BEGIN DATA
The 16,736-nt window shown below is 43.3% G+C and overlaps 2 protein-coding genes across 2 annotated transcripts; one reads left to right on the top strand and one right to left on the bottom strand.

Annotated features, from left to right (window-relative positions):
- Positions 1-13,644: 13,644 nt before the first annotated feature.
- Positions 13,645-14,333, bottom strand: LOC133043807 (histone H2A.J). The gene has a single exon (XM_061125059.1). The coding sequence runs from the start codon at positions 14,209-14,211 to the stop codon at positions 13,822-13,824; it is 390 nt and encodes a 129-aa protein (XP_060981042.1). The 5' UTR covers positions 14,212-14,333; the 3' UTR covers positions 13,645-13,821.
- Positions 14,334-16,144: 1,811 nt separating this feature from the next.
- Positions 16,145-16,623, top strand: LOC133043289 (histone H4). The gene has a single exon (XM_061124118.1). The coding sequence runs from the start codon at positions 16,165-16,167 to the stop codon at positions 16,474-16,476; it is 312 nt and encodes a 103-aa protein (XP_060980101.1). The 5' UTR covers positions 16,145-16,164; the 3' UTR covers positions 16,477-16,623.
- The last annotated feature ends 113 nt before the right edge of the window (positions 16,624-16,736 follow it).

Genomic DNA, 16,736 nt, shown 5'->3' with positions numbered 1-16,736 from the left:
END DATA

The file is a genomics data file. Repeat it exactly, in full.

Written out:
The 16,736-nt window shown below is 43.3% G+C and overlaps 2 protein-coding genes across 2 annotated transcripts; one reads left to right on the top strand and one right to left on the bottom strand.

Annotated features, from left to right (window-relative positions):
- Positions 1-13,644: 13,644 nt before the first annotated feature.
- Positions 13,645-14,333, bottom strand: LOC133043807 (histone H2A.J). The gene has a single exon (XM_061125059.1). The coding sequence runs from the start codon at positions 14,209-14,211 to the stop codon at positions 13,822-13,824; it is 390 nt and encodes a 129-aa protein (XP_060981042.1). The 5' UTR covers positions 14,212-14,333; the 3' UTR covers positions 13,645-13,821.
- Positions 14,334-16,144: 1,811 nt separating this feature from the next.
- Positions 16,145-16,623, top strand: LOC133043289 (histone H4). The gene has a single exon (XM_061124118.1). The coding sequence runs from the start codon at positions 16,165-16,167 to the stop codon at positions 16,474-16,476; it is 312 nt and encodes a 103-aa protein (XP_060980101.1). The 5' UTR covers positions 16,145-16,164; the 3' UTR covers positions 16,477-16,623.
- The last annotated feature ends 113 nt before the right edge of the window (positions 16,624-16,736 follow it).

Genomic DNA, 16,736 nt, shown 5'->3' with positions numbered 1-16,736 from the left: